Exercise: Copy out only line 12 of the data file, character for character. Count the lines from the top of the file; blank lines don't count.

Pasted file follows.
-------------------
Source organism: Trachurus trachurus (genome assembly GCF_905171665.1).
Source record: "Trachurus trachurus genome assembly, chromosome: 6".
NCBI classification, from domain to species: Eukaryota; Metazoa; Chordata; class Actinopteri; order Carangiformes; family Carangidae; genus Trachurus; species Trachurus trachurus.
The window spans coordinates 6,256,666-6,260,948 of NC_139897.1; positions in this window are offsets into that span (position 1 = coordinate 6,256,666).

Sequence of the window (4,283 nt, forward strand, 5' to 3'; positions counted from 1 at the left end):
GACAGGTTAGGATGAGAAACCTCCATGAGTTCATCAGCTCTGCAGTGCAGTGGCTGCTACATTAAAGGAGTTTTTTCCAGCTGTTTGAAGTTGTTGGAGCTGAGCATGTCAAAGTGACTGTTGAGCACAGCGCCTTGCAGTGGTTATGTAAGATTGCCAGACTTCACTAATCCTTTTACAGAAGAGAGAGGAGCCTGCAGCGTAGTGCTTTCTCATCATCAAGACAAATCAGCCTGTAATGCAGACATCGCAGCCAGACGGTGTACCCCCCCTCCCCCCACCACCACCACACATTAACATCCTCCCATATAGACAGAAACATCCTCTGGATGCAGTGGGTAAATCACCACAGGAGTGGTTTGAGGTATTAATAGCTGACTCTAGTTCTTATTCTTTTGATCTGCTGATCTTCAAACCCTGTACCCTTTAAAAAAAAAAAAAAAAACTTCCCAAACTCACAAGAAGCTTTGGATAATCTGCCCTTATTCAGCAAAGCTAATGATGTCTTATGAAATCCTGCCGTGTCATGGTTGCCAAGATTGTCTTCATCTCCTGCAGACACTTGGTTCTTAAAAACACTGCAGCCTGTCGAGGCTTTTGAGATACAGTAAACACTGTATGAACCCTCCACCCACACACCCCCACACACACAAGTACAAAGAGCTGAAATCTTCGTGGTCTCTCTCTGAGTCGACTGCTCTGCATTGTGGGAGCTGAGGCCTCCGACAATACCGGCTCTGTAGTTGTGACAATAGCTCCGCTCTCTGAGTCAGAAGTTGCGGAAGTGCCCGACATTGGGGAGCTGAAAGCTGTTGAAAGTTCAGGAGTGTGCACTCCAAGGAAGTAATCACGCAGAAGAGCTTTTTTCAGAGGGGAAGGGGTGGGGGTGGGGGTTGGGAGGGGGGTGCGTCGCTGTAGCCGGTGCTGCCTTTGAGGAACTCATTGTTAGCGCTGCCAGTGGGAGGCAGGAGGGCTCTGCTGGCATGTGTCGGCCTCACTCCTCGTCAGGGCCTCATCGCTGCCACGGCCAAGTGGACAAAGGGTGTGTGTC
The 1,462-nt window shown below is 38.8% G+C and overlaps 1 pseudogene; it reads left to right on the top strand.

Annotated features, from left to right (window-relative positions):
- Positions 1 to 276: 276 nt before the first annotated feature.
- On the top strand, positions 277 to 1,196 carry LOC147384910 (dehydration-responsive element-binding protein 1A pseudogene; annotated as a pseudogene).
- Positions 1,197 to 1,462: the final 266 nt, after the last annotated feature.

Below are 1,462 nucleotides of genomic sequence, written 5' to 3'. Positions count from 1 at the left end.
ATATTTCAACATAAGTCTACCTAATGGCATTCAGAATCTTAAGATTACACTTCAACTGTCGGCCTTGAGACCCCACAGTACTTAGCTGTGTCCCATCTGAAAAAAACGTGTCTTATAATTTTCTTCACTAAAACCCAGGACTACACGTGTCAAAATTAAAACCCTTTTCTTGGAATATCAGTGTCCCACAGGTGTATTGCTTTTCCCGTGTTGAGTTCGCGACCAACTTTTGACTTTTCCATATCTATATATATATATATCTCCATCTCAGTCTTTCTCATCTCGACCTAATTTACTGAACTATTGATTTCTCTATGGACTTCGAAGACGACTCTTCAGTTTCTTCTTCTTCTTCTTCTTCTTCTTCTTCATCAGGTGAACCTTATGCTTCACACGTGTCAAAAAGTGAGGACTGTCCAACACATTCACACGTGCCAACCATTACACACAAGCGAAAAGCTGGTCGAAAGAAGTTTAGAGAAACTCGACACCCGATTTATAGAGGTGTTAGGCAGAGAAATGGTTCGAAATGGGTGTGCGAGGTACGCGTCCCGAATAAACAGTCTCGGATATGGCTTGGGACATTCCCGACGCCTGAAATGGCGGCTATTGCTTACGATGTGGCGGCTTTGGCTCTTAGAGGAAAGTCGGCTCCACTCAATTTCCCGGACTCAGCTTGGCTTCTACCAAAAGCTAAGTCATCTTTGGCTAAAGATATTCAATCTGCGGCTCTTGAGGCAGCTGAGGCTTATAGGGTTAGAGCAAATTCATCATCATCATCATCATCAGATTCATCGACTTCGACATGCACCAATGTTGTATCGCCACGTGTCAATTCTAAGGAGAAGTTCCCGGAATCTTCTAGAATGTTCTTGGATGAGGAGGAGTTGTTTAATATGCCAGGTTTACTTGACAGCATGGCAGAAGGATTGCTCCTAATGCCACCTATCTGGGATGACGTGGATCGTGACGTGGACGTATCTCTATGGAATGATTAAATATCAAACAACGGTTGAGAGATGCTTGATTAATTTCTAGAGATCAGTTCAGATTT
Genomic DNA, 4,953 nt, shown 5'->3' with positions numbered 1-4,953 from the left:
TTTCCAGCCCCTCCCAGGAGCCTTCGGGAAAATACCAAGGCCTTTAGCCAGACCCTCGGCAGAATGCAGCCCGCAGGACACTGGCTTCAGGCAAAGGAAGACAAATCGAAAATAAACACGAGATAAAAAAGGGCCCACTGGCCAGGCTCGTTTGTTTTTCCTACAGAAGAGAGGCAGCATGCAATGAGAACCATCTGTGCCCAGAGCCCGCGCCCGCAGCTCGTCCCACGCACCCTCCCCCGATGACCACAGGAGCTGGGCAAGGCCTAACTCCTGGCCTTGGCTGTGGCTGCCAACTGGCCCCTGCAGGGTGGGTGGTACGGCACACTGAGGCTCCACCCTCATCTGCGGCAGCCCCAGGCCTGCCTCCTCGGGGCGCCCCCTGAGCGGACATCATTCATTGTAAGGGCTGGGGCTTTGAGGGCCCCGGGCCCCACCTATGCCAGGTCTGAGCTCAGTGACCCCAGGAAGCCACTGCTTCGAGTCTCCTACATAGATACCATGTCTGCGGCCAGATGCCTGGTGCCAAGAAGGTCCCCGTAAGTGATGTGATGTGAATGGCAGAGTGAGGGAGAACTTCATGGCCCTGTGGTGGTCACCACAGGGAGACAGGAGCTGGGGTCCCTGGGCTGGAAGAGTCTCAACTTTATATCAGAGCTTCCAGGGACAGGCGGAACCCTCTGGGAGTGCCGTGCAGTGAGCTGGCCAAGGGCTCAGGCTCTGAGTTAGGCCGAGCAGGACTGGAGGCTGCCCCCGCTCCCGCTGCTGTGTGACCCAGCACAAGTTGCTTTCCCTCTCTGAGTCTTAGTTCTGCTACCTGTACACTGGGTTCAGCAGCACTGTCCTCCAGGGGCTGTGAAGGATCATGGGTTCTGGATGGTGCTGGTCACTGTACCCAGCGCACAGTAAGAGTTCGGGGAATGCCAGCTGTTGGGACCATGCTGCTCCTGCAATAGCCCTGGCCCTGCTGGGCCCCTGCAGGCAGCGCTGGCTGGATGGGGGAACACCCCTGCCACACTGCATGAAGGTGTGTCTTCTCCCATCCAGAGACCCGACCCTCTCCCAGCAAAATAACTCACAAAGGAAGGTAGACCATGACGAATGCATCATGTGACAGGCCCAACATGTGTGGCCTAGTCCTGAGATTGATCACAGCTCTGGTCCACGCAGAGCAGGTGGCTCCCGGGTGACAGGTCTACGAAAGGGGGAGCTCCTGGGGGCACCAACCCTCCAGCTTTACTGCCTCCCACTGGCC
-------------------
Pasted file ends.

Below are 1,462 nucleotides of genomic sequence, written 5' to 3'. Positions count from 1 at the left end.